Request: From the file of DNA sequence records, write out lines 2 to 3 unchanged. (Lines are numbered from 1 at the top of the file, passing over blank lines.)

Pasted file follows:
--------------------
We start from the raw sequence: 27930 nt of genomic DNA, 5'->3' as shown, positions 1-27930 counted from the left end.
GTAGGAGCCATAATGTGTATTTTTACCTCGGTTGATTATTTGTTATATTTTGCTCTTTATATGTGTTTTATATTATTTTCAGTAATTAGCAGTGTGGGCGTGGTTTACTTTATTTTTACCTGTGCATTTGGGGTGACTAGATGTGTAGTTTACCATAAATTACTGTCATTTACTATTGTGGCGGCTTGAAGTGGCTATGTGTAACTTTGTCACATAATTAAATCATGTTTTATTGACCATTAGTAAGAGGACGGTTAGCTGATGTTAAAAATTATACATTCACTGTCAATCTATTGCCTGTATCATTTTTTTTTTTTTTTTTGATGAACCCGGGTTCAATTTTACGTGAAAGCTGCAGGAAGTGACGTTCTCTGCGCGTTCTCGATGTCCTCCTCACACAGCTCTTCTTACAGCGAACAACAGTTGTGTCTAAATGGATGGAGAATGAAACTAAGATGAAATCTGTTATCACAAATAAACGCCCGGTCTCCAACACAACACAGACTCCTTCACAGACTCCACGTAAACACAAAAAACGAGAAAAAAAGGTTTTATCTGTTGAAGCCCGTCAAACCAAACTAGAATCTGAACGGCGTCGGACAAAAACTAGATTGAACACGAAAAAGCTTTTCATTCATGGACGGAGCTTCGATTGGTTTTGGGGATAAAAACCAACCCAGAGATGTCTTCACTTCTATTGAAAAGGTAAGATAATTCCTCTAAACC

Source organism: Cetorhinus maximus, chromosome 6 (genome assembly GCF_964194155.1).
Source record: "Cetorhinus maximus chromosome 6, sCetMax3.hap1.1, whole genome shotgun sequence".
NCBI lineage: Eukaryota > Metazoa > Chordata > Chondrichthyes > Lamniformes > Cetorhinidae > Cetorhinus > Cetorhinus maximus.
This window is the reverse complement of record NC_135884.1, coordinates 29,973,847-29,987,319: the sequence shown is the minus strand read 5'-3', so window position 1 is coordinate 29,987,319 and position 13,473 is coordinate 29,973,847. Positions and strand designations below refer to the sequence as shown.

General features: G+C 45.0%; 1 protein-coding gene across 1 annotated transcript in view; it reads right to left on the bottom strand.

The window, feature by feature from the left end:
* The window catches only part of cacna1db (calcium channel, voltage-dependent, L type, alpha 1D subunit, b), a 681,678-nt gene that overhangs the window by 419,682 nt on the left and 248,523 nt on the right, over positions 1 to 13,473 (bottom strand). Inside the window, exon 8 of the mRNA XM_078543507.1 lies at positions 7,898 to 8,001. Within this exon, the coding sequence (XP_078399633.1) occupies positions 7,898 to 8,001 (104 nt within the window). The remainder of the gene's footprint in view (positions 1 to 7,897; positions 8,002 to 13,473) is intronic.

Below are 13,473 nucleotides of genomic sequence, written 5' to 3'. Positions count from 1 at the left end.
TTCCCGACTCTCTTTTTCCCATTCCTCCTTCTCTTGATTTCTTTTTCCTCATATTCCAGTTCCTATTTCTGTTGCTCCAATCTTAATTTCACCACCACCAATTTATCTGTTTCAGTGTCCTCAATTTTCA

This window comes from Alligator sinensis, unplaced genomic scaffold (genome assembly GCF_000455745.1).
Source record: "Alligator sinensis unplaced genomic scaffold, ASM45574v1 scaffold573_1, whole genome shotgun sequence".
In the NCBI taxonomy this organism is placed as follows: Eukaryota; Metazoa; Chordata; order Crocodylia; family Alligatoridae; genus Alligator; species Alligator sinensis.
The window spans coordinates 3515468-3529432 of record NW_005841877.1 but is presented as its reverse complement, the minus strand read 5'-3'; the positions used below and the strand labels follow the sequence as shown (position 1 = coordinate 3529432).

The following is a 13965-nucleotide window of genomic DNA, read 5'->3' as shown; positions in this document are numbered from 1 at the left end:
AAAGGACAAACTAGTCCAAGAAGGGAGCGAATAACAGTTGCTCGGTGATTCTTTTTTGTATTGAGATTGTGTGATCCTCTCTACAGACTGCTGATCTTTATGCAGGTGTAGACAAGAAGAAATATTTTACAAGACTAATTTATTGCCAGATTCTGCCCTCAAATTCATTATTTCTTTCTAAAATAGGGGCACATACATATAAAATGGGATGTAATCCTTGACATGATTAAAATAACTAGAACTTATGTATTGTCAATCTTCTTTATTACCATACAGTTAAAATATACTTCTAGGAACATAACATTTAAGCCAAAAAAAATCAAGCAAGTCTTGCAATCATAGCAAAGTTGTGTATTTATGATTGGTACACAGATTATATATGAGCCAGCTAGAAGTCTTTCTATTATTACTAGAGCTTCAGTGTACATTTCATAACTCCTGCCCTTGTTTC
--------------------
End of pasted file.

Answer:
GTAGGAGCCATAATGTGTATTTTTACCTCGGTTGATTATTTGTTATATTTTGCTCTTTATATGTGTTTTATATTATTTTCAGTAATTAGCAGTGTGGGCGTGGTTTACTTTATTTTTACCTGTGCATTTGGGGTGACTAGATGTGTAGTTTACCATAAATTACTGTCATTTACTATTGTGGCGGCTTGAAGTGGCTATGTGTAACTTTGTCACATAATTAAATCATGTTTTATTGACCATTAGTAAGAGGACGGTTAGCTGATGTTAAAAATTATACATTCACTGTCAATCTATTGCCTGTATCATTTTTTTTTTTTTTTTTGATGAACCCGGGTTCAATTTTACGTGAAAGCTGCAGGAAGTGACGTTCTCTGCGCGTTCTCGATGTCCTCCTCACACAGCTCTTCTTACAGCGAACAACAGTTGTGTCTAAATGGATGGAGAATGAAACTAAGATGAAATCTGTTATCACAAATAAACGCCCGGTCTCCAACACAACACAGACTCCTTCACAGACTCCACGTAAACACAAAAAACGAGAAAAAAAGGTTTTATCTGTTGAAGCCCGTCAAACCAAACTAGAATCTGAACGGCGTCGGACAAAAACTAGATTGAACACGAAAAAGCTTTTCATTCATGGACGGAGCTTCGATTGGTTTTGGGGATAAAAACCAACCCAGAGATGTCTTCACTTCTATTGAAAAGGTAAGATAATTCCTCTAAACC

Source organism: Cetorhinus maximus, chromosome 6 (genome assembly GCF_964194155.1).